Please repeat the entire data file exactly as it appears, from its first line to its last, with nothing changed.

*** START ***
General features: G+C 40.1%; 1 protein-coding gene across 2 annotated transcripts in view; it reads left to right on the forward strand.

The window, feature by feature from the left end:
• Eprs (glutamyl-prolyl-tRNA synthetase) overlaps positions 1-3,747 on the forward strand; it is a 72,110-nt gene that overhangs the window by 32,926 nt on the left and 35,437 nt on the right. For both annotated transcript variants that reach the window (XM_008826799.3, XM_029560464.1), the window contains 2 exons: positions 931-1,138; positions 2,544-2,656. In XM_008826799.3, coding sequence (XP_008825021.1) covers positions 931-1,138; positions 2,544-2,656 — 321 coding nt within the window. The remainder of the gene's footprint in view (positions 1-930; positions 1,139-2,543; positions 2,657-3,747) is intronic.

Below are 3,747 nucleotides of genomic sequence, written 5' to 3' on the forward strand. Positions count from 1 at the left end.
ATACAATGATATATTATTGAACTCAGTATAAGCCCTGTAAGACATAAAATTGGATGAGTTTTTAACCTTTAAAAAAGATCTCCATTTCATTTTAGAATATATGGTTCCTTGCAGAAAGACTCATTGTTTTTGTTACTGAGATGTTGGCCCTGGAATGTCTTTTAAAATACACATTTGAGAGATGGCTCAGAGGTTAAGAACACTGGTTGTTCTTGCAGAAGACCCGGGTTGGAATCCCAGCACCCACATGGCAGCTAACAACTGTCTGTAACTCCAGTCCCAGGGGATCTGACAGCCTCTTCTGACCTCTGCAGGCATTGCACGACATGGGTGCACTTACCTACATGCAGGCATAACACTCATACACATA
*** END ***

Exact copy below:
General features: G+C 40.1%; 1 protein-coding gene across 2 annotated transcripts in view; it reads left to right on the forward strand.

The window, feature by feature from the left end:
• Eprs (glutamyl-prolyl-tRNA synthetase) overlaps positions 1-3,747 on the forward strand; it is a 72,110-nt gene that overhangs the window by 32,926 nt on the left and 35,437 nt on the right. For both annotated transcript variants that reach the window (XM_008826799.3, XM_029560464.1), the window contains 2 exons: positions 931-1,138; positions 2,544-2,656. In XM_008826799.3, coding sequence (XP_008825021.1) covers positions 931-1,138; positions 2,544-2,656 — 321 coding nt within the window. The remainder of the gene's footprint in view (positions 1-930; positions 1,139-2,543; positions 2,657-3,747) is intronic.

Below are 3,747 nucleotides of genomic sequence, written 5' to 3' on the forward strand. Positions count from 1 at the left end.
ATACAATGATATATTATTGAACTCAGTATAAGCCCTGTAAGACATAAAATTGGATGAGTTTTTAACCTTTAAAAAAGATCTCCATTTCATTTTAGAATATATGGTTCCTTGCAGAAAGACTCATTGTTTTTGTTACTGAGATGTTGGCCCTGGAATGTCTTTTAAAATACACATTTGAGAGATGGCTCAGAGGTTAAGAACACTGGTTGTTCTTGCAGAAGACCCGGGTTGGAATCCCAGCACCCACATGGCAGCTAACAACTGTCTGTAACTCCAGTCCCAGGGGATCTGACAGCCTCTTCTGACCTCTGCAGGCATTGCACGACATGGGTGCACTTACCTACATGCAGGCATAACACTCATACACATA